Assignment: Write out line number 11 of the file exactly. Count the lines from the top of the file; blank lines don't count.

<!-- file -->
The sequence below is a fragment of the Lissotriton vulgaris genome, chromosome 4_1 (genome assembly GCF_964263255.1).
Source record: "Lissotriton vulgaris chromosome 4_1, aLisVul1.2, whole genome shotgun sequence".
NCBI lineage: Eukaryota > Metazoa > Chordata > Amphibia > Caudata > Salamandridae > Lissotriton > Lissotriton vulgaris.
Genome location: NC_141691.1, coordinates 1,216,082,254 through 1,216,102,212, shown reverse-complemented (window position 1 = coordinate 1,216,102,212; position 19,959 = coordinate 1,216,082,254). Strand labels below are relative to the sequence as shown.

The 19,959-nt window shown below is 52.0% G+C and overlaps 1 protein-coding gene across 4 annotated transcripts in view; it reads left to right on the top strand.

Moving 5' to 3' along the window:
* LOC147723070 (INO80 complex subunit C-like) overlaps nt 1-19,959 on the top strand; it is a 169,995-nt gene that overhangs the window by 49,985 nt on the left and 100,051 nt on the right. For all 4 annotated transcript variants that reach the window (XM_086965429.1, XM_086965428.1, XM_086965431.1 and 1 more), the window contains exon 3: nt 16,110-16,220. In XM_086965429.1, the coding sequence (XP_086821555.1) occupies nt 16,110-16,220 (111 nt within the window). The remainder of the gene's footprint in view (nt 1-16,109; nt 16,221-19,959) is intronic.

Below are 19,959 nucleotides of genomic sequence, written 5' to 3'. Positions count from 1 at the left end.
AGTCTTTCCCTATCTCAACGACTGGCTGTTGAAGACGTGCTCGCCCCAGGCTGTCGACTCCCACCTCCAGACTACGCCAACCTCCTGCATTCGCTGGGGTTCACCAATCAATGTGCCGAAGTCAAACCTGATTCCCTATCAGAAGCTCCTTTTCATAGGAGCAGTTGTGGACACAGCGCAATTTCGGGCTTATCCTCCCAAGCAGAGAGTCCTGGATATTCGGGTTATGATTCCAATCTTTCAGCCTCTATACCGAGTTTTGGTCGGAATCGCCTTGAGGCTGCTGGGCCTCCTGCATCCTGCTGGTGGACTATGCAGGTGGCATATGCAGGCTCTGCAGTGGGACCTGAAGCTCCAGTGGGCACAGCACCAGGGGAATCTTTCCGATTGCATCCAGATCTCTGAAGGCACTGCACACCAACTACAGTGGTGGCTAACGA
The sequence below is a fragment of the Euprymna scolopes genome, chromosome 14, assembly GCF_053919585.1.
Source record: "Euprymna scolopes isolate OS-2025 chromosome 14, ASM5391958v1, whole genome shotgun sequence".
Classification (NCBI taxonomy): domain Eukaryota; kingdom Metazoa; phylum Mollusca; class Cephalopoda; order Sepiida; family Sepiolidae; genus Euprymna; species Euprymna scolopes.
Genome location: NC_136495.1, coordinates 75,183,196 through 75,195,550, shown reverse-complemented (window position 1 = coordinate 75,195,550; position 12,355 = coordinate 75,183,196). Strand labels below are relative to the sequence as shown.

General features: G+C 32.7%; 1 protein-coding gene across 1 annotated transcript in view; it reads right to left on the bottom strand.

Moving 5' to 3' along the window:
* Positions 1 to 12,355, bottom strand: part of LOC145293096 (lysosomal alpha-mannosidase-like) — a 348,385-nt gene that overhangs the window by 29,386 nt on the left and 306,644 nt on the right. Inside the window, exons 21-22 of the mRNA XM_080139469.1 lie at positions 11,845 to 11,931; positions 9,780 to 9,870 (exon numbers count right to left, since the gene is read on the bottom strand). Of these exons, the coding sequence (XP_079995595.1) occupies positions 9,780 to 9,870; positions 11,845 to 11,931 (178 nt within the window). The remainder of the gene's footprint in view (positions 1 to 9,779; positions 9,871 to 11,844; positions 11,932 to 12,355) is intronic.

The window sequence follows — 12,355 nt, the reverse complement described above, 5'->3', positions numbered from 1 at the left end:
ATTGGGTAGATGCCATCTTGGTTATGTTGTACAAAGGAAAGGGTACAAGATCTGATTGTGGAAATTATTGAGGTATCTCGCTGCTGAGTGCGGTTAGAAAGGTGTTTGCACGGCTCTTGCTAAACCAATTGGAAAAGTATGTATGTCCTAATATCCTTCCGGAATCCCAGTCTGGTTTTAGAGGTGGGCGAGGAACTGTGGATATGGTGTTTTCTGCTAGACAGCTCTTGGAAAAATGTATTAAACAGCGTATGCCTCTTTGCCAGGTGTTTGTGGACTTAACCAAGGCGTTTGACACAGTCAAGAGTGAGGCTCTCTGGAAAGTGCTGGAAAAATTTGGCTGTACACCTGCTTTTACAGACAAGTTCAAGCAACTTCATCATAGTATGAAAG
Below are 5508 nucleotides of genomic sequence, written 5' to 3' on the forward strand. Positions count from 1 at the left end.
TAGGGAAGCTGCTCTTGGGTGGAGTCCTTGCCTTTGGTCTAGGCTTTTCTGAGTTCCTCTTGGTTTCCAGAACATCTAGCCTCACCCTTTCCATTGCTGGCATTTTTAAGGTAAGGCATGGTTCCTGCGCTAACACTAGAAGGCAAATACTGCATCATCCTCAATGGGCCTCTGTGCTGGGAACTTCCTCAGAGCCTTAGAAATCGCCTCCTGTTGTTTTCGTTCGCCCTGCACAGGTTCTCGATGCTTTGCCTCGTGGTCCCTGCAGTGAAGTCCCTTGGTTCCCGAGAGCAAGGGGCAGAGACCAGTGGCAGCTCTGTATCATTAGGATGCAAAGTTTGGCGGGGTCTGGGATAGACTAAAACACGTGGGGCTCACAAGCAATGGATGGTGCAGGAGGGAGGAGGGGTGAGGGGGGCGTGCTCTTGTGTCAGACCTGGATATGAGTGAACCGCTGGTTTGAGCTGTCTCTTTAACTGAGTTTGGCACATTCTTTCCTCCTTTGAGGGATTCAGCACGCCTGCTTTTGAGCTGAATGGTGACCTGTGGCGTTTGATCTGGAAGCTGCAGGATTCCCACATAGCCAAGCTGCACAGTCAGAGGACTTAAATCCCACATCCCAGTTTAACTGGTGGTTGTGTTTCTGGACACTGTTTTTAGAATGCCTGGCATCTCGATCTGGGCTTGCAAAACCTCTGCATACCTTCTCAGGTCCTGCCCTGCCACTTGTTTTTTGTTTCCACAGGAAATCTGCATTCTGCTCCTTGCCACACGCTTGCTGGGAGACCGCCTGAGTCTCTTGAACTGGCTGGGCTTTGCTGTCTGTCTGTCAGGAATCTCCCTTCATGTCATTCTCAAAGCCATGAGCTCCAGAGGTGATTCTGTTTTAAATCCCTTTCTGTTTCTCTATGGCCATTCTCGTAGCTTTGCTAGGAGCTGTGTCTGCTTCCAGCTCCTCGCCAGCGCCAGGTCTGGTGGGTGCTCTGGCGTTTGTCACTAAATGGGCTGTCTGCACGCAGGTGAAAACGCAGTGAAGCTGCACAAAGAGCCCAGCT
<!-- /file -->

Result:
Source record: "Euprymna scolopes isolate OS-2025 chromosome 14, ASM5391958v1, whole genome shotgun sequence".